I had the privilege of attending Sunday evening services at my home church last weekend. Polla and I love our pastor and appreciate every opportunity to hear him preach. Polla especially loves listening to a new voice since she has heard me preach for 42 years. Tough assignment! (Yes, Virginia, there is a star awaiting every preacher’s wife in Heaven!!)

On this night, our pastor did not preach. Instead, we had the joy of hearing presentations from two teams who had returned from mission trips. I never tire of seeing and hearing about the dramatic impact these trips have on God’s people who participate. Across the last 40 years, the faces and places have changed, but not the indelible mark left in the lives of those who take the risk to carry the Gospel to places where it is not readily available. As I observed the participants’ excitement regarding the powerful touch of God’s Holy Spirit and the incredible good done during their trips, I could not help but draw some conclusions.

First, every trip strikes Americans with the overwhelming sense of how blessed we are. We throw away more things in a year than most people will hold in their hands in a lifetime. While we choose where to go eat and what we are “hungry for tonight,” many in this world struggle to find enough to sustain life. They face tough situations and hard realities we never encounter. We are tremendously blessed.

Second, there is both a hunger for the Gospel and a lack of opportunity to hear it. In places like India, China and across Africa there are millions waiting to hear. They are not unwilling to consider or even respond to the Gospel. It is that they have not heard the Gospel. One of our team members had the opportunity to speak to a person who had never heard the name of Jesus. Americans have a tough time comprehending such a thing.
Third, God desires to use all of us to carry the Gospel to the unreached. I can tell you from experience that Americans have a powerful opportunity to impact the world with the Gospel. Our team spoke of entering villages in India and finding people ready and willing to open their homes to them. Word of Americans being in their village spread very quickly. Not everyone who heard the Gospel of grace and forgiveness responded, but many who heard it embraced Jesus as Savior and Lord. New home churches will spring from these “Gospel surge” events. The people who carried the Gospel were normal, everyday followers of Jesus who accepted the challenge to leave their comfort zone to declare the Good News to people who had not heard.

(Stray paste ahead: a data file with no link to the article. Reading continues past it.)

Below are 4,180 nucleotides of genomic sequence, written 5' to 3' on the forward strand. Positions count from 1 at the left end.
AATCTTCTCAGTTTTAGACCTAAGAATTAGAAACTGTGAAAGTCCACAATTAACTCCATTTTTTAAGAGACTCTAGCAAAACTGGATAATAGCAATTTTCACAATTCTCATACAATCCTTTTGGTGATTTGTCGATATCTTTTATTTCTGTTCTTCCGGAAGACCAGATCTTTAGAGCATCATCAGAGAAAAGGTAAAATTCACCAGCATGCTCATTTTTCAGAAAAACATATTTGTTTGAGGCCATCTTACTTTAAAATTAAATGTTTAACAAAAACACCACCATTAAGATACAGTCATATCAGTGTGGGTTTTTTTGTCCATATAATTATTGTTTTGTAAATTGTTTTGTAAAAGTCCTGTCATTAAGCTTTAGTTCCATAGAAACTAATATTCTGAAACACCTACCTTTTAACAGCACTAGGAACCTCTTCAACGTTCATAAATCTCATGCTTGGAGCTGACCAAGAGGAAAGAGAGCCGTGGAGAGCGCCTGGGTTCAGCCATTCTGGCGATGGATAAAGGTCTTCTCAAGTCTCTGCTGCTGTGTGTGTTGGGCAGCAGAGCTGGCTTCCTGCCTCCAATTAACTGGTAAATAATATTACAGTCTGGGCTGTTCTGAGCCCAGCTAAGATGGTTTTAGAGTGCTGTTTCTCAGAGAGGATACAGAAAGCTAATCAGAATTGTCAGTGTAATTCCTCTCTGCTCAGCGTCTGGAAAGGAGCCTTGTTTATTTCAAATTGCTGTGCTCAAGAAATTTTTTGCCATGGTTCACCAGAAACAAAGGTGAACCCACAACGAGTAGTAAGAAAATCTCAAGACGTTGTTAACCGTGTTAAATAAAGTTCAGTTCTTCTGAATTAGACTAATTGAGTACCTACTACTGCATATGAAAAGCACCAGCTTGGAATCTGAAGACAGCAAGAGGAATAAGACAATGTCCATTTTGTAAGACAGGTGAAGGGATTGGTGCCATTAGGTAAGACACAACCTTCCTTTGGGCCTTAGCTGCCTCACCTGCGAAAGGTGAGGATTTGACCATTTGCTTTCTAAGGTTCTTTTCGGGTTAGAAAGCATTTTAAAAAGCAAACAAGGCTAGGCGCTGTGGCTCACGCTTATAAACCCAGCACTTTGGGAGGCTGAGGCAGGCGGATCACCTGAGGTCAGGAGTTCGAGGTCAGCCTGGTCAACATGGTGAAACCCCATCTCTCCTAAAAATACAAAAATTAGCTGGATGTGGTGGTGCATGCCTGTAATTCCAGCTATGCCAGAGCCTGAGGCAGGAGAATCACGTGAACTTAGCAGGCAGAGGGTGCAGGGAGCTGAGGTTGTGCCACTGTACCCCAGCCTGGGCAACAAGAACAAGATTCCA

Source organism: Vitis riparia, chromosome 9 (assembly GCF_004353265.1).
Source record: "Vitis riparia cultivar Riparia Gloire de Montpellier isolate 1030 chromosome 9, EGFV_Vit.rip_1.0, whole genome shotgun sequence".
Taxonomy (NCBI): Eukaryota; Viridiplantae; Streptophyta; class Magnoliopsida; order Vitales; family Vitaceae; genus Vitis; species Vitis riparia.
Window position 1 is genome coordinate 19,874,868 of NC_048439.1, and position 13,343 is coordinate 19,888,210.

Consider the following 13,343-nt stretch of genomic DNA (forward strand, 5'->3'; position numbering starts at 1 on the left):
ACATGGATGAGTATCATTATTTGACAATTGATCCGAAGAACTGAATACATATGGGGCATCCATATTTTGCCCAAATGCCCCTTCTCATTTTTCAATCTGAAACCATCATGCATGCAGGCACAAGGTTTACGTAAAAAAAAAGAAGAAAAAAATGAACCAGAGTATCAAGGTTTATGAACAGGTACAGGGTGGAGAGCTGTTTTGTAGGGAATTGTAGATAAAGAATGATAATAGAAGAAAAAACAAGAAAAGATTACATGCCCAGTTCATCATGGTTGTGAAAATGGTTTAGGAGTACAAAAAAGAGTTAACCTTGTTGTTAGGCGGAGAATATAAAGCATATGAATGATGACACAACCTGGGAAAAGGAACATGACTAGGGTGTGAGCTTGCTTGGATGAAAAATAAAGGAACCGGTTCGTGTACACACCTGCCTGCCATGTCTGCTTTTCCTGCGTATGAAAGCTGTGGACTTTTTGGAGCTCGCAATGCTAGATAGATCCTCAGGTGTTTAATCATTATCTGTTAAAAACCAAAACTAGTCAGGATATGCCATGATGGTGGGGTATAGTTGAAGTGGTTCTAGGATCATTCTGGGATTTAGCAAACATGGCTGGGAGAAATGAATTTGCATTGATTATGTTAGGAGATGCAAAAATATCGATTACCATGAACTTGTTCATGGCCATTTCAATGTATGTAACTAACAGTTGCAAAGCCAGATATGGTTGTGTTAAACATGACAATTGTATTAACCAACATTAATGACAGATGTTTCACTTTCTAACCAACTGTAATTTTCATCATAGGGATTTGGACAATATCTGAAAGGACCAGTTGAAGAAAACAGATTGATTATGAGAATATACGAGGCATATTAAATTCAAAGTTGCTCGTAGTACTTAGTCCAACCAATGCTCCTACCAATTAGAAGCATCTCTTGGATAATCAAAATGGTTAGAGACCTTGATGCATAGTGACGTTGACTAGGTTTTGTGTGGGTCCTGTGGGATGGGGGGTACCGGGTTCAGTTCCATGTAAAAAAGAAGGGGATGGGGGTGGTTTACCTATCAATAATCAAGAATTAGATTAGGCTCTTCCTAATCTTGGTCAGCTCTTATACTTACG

Fourth, mission experiences expose participants to believers who are willing to sacrifice all for the glory of God and His fame among the people. Pastors in these nations pay a huge price to follow Jesus, proclaim His word and shepherd the flock. But so do all who decide to follow Jesus. My own experiences on the mission fields of the world regularly leave me humbled and broken by the depth of commitment of God’s people in these faraway places. One cannot help but be struck by the stark contrast between the Christianity of the West and the far more New Testament Christianity found in other parts of the world. Following Jesus does not mean giving God an hour a week—it means giving your life and your all to follow Him. That sounds strangely like the requirement of Jesus for authentic Christianity.

Fifth, there is an undeniable thrill associated with seeing with one’s own eyes the incredible commitment and giftedness of our missionaries. When I was a child, missionaries were heroes in my eyes. I never ceased to be amazed that these people would leave home and family to invest their lives in dark and often hard places. My childish awe has grown to an adult exclamation of “ahh.” I now am privileged to walk beside them on the field and hold deep friendships with many of them. I am still astonished by their commitment and remarkable ability to penetrate darkness with the Gospel. Our teams bore testimony of the unique privilege to see firsthand the effects of the Cooperative Program and Lottie Moon Christmas Offering at work through our missionaries. They are there because we give. If you ever go on a mission trip, you will never see the Cooperative Program and mission offerings through the same eyes. Suddenly, those gifts become very personal. Never again will you hear with calloused indifference the arguments on why to cut mission giving. You will be a champion for giving.

Our Mission Advance Team has talked extensively about developing ways to engage every Oklahoma Baptist church, large and small, in mission involvement. Many of our churches and associations are already deeply involved in hands-on mission efforts, both at home and abroad. We have a deep desire to see that number grow exponentially. Mission participation will transform churches and church members. But most of all, it will transform those who have never heard.

Anthony L. Jordan is executive director-treasurer of the Baptist General Convention of Oklahoma.